Day 1: Getting reacquainted with downtown Portland
A Quick Trip to Paris for Lunch
Usually I’m not a big fan of eating alone in a restaurant, but I’m hungry after a long, tedious, and slightly uncomfortable journey here, so a lovely lunch somewhere seems delightful.
I end up at Carafe Parisian Bistro, which is just about perfect. . . even after a large class of French students on their senior outing fill up the other half of the room. Actually, it’s nice to see that they begin raising foodies here from a young age! No wonder this is such a great food town.
Day 2: Meetings with a lunch break
Day 4: May 28, 2010
Rose Festival Fireworks
Although the rain has mostly stopped, it is still a damp and drippy night. None-the-less, the Rose Festival fireworks show will go on.
(All photos taken – without a tripod – from near the end of the very bouncy Hawthorne Bridge.)
Day 5: May 29, 2010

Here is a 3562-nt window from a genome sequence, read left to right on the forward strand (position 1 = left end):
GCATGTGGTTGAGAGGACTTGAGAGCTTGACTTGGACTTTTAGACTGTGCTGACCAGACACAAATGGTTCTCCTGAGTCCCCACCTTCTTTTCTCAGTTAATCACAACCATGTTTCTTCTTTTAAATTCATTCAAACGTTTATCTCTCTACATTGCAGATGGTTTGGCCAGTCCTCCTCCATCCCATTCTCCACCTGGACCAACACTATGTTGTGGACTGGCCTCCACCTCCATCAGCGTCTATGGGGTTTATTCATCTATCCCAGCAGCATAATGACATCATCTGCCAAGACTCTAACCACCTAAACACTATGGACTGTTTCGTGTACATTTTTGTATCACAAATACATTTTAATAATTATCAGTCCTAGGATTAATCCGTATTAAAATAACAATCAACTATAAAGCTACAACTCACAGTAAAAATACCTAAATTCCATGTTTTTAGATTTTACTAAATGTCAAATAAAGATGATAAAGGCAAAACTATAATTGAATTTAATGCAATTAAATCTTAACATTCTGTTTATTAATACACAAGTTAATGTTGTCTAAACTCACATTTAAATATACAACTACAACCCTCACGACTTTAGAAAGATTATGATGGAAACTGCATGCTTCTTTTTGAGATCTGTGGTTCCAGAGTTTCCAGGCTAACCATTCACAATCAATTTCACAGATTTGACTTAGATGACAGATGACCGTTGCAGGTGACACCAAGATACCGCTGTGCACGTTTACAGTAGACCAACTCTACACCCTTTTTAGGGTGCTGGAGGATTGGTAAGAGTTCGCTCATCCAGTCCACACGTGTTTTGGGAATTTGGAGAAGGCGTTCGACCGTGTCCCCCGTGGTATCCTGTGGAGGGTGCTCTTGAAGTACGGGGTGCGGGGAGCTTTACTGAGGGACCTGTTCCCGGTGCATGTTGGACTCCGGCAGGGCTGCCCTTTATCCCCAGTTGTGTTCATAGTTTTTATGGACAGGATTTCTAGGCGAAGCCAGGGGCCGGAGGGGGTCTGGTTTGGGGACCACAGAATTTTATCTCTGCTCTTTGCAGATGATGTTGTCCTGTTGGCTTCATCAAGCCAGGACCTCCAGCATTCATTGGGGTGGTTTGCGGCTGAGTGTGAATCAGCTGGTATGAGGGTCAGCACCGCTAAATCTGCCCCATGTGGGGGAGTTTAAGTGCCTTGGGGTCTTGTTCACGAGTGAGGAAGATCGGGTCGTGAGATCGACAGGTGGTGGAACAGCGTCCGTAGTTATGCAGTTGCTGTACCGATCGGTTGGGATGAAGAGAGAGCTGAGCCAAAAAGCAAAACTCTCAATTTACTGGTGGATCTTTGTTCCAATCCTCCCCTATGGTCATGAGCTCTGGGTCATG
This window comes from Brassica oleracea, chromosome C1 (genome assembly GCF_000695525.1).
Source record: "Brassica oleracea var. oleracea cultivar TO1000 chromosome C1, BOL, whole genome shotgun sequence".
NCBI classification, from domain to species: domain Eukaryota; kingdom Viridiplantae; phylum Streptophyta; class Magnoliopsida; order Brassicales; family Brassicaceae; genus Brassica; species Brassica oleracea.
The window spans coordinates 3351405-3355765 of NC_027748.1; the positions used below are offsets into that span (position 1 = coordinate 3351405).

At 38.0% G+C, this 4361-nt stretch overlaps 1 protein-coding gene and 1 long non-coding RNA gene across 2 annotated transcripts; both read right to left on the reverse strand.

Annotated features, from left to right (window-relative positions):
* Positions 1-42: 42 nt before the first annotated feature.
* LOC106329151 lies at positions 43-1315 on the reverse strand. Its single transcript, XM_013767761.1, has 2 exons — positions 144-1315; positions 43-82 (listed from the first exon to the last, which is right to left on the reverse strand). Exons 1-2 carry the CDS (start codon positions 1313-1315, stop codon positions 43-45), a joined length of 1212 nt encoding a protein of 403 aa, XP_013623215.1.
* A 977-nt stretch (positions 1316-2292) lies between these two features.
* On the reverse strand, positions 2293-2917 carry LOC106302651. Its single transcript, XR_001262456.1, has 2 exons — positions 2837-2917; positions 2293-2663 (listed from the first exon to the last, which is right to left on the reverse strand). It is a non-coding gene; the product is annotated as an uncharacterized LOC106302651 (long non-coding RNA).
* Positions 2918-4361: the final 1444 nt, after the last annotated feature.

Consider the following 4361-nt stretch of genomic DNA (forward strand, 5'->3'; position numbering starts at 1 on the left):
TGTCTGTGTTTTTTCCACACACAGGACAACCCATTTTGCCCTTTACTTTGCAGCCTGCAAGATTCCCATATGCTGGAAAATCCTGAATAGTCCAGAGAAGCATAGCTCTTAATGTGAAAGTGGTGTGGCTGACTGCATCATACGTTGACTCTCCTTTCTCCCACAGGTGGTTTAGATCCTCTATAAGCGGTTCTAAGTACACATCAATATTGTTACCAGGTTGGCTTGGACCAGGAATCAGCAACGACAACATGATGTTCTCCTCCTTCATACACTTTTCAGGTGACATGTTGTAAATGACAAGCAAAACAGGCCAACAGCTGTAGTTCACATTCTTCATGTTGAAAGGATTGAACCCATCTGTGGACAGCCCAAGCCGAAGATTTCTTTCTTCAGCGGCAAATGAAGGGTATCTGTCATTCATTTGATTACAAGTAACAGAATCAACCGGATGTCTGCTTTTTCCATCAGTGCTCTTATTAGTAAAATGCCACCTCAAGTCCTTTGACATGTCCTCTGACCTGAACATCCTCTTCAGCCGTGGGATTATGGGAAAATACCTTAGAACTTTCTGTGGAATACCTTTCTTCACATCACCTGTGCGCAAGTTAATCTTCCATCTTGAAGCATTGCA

This is where I would Live
Ok, I could never afford to live here, but I covet these decks that jet out into the air. What a wonderful perch!
And what a clever architect, to figure out a way to add these decks to make a lot that was otherwise probably mostly useless for residential (too narrow and too little light) and provide fabulous views from what I’m sure are very expensive units! It’s a great piece of work.
And I do crave a deck like that!
Waiting for the Train: Dance Competition
Day 6: May 30
Portland’s Architectural Mish-Mash
An Abundance of Fountains
Portland is known as the city of roses, but it could as easily be the city of fountains.
I just wandered about running into them randomly throughout the city, but walking tours will take you past all of them, should you feel the need. While I tend toward to gravitate toward the more modern, the city also hosts a number of more “classic” fountains from bye-gone eras, including the “Elk” with its spouting bears and wildcats.
If you want to see more, the blog “Fountains of Portland” seems to have all the pictures of Portland’s fountains one could ever want.